“They [homeless] are good for the politicians and the politics in this town,” she says. “It gives them something to talk about.”

“The mayor, the City Council, and the powers that run the city get together, conjure up grand ideas with big words, and throw money to study the problem. They then publish it in the newspaper and pat themselves on the back about how they are solving homelessness.”
xp Illinoiz

Monday, November 06, 2006

Lakoff, Hofstadter, and Rev McTigue at coffee hour

An email to a fellow UU following a chat about Lakoff at coffee hour yesterday.
We chatted about Lakoff yesterday? I'm having a hard time matching names and email addresses.

Here is a link to the column on Lakoff by Jesse Walker in Reason Magazine. Here's the key quote for me,

It would be interesting to see some real research on the relationship between political and family values, and perhaps some day some admirer of Lakoff will confirm, refute, or complicate the correlations the linguist has extrapolated from James Dobson's childrearing manuals. For now, we're left with an elaborate variation on the ancient libertarian joke that Republicans want the government to be your father, Democrats want the government to be your mother, and libertarians want to treat you as an adult. Except that Lakoff's frame doesn't have room for the third option, or for any variations of the left or right that call the parental metaphor into question.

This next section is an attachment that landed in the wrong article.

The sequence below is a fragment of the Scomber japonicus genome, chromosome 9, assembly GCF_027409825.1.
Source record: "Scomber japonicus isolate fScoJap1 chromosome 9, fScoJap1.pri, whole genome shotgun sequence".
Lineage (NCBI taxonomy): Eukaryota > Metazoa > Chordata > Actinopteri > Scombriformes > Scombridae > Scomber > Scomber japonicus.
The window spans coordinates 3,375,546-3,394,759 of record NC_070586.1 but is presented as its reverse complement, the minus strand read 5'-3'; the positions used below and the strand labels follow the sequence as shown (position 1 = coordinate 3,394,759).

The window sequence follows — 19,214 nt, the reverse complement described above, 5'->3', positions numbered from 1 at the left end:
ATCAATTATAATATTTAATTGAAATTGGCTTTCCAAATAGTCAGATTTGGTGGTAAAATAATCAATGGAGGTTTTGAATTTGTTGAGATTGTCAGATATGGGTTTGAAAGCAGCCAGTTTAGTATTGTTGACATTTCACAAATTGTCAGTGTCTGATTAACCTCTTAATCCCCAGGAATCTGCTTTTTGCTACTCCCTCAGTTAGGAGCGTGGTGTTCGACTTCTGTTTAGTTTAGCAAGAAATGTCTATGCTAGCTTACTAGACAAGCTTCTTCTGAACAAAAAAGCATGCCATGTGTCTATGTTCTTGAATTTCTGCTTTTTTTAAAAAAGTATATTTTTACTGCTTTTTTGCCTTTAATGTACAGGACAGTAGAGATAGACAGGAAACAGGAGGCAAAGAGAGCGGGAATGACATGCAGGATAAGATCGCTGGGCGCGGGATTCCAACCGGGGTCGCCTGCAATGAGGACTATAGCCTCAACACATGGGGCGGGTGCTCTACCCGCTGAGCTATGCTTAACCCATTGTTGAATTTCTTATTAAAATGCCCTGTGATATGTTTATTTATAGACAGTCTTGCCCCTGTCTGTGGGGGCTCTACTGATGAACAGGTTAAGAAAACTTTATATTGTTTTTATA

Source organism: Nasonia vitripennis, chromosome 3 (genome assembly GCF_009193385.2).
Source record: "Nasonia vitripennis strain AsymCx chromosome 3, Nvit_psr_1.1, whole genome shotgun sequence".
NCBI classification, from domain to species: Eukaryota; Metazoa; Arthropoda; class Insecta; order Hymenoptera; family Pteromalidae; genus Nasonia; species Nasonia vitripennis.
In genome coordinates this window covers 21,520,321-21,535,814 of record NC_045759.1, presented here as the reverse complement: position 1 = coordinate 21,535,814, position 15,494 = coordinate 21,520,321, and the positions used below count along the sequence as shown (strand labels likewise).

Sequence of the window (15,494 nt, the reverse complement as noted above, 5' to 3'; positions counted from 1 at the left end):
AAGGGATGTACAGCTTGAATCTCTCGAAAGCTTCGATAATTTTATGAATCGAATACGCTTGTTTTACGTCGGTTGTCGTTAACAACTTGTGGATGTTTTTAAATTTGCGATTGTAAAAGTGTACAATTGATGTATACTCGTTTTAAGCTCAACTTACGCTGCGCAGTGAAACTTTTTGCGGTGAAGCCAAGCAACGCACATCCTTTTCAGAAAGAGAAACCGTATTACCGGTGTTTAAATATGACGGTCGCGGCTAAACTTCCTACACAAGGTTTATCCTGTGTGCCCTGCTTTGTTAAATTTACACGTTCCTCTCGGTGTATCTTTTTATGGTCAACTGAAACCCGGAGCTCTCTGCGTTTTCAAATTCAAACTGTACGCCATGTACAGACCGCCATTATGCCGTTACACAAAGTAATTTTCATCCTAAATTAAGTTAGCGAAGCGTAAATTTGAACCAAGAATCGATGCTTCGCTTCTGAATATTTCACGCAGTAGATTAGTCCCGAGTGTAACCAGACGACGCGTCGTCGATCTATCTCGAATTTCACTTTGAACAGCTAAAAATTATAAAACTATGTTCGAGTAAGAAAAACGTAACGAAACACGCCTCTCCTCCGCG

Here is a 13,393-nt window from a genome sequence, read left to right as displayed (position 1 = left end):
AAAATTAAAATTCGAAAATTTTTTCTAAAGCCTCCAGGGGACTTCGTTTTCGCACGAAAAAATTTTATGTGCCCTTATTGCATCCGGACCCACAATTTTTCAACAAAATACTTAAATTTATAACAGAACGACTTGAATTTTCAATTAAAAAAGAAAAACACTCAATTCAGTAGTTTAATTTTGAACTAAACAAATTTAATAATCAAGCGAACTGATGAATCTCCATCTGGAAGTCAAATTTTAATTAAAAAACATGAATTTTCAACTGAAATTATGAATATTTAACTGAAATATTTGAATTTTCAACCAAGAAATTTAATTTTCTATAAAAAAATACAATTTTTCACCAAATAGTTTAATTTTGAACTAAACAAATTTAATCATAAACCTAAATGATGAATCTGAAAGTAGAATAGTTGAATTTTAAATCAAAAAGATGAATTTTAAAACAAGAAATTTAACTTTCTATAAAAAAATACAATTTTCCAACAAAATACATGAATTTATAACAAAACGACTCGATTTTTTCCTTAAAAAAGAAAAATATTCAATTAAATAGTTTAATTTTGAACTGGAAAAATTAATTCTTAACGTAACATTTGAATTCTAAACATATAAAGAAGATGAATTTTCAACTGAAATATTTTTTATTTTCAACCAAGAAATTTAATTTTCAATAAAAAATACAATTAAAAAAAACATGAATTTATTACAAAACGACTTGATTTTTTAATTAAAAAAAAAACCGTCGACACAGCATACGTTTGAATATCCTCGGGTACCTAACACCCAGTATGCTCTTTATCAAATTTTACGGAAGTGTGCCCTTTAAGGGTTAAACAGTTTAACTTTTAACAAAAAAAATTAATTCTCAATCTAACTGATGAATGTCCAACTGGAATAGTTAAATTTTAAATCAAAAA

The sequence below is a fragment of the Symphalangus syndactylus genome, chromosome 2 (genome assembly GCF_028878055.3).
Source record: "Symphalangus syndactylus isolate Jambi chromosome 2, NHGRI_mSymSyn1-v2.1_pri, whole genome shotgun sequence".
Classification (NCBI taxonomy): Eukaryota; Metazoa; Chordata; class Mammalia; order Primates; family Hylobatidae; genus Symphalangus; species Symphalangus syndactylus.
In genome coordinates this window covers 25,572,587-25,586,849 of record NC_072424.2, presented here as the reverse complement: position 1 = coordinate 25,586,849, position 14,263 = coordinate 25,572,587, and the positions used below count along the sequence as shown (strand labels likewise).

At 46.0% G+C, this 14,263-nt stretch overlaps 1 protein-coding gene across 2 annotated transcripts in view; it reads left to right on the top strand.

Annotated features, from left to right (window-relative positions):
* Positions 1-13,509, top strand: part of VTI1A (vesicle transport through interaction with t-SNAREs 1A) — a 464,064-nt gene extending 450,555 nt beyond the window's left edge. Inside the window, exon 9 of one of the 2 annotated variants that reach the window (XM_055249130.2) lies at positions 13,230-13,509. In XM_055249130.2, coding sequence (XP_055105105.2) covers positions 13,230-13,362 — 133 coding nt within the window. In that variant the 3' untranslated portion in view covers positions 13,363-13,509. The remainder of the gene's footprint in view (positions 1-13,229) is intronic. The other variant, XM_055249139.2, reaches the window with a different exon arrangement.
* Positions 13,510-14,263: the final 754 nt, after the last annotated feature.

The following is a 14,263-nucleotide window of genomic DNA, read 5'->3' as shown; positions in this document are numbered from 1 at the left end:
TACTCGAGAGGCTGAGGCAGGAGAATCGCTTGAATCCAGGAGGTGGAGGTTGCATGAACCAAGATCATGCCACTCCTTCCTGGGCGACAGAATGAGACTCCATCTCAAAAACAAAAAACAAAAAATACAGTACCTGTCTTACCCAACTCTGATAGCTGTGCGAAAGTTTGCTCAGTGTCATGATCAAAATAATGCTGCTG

I feel like were being hoodwinked by a guy replaying an old joke and dropping the punch line on us because the reality is everyone wants the government to treat them as adults.

Here is the link to E. J. Dionne's column on David S. Brown's "Richard Hofstadter: An Intellectual Biography". Let me quote what I find the key point and a profound failure that's contributed to the decline of Liberalism, both politically and theologically.

Many progressives and reformers, he argued, represented an old Anglo-Saxon middle class who suffered from "status anxiety" in reaction to the rise of a vulgar new business elite. Hofstadter analyzed the right wing of the 1950s and early 1960s in similar terms. Psychological disorientation and social displacement became more important than ideas or interests.

Now, Hofstadter was exciting precisely because he brilliantly revised accepted and sometimes pious views of what the populists and progressives were about. But there was something dismissive about Hofstadter's analysis that blinded liberals to the legitimate grievances of the populists, the progressives and, yes, the right wing.

The late Christopher Lasch, one of Hofstadter's students and an admiring critic, noted that by conducting "political criticism in psychiatric categories," Hofstadter and his intellectual allies excused themselves "from the difficult work of judgment and argumentation."

Lasch added archly: "Instead of arguing with opponents, they simply dismissed them on psychiatric grounds."

That's the danger I find with Lakoff's kind of analysis. It's not empirical as Walker points out and simply offers a way to avoid the difficult work of judgement and argumentation of issues by just grouping people as nurturers and authoritarians (which side are you on?).

I stumbled on a glaring example of it with Rev McTigue from the UU Church in Hartford. She was on O'Riley talking about a bill board she and others had purchased in Hartford accusing Sen Lieberman of Torture.